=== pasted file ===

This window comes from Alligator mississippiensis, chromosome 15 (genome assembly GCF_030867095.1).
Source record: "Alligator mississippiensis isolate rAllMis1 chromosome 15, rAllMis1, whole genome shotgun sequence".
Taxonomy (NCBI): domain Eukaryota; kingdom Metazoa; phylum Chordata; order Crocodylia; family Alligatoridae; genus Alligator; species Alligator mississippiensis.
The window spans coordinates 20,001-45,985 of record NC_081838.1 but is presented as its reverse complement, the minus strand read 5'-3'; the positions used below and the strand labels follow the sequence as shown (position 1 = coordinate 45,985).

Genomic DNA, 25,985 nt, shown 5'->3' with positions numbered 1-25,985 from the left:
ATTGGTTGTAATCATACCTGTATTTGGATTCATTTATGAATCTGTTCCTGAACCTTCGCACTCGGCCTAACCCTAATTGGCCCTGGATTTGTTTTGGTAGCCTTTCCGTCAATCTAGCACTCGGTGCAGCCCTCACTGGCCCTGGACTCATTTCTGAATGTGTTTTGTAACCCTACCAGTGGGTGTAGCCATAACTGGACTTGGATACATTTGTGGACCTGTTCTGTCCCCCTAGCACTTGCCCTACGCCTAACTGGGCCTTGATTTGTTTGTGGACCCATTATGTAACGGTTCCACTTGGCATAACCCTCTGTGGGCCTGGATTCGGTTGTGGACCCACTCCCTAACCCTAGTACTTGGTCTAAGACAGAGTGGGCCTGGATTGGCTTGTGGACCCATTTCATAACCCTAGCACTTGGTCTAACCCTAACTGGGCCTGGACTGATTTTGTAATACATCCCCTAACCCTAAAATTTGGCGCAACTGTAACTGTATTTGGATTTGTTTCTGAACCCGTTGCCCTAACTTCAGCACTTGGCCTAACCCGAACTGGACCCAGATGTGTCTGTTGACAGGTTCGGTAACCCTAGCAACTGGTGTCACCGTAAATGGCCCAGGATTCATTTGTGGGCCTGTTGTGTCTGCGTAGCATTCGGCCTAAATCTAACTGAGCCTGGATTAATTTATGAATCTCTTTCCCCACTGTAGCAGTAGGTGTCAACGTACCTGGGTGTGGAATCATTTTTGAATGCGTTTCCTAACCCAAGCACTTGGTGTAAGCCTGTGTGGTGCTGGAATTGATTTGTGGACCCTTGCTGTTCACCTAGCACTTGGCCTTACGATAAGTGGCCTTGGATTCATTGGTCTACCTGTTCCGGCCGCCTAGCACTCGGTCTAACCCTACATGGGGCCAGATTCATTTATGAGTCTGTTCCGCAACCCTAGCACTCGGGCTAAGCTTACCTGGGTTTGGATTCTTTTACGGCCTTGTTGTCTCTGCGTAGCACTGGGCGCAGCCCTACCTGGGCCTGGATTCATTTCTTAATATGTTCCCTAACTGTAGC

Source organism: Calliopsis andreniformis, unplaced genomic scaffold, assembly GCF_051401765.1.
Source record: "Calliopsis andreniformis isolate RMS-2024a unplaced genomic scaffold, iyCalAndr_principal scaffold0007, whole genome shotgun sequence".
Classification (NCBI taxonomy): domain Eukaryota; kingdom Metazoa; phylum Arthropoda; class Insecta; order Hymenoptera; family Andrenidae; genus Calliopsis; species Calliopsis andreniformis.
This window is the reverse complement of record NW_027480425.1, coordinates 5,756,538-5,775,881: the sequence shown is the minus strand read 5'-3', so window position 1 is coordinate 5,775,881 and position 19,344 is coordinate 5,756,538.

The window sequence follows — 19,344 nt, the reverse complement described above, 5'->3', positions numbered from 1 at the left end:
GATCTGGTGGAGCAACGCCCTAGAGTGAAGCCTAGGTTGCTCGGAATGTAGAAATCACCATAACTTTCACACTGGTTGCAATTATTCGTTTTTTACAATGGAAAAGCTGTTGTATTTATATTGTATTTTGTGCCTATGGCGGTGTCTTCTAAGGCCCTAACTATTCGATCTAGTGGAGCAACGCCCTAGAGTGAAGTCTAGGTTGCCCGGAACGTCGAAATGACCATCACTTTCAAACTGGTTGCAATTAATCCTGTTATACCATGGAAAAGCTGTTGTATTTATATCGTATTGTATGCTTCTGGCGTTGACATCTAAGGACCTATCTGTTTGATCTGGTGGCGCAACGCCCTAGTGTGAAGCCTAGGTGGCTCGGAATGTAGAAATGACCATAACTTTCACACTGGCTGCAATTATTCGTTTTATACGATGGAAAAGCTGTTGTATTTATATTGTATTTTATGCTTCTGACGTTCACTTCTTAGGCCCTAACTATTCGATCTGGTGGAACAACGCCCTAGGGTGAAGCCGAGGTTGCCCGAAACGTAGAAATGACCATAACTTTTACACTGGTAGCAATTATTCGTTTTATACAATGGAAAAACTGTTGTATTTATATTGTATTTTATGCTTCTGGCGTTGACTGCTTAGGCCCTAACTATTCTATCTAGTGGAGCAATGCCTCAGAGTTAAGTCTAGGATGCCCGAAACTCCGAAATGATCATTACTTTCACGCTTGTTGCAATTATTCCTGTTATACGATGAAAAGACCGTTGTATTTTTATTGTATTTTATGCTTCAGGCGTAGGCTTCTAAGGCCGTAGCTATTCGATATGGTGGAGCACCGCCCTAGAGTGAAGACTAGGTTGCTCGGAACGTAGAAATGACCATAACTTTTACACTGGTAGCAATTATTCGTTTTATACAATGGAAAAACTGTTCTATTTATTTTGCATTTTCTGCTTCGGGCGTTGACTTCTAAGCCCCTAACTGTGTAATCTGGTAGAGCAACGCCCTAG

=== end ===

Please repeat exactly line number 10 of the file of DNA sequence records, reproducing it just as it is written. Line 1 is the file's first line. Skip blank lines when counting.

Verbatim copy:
This window is the reverse complement of record NW_027480425.1, coordinates 5,756,538-5,775,881: the sequence shown is the minus strand read 5'-3', so window position 1 is coordinate 5,775,881 and position 19,344 is coordinate 5,756,538.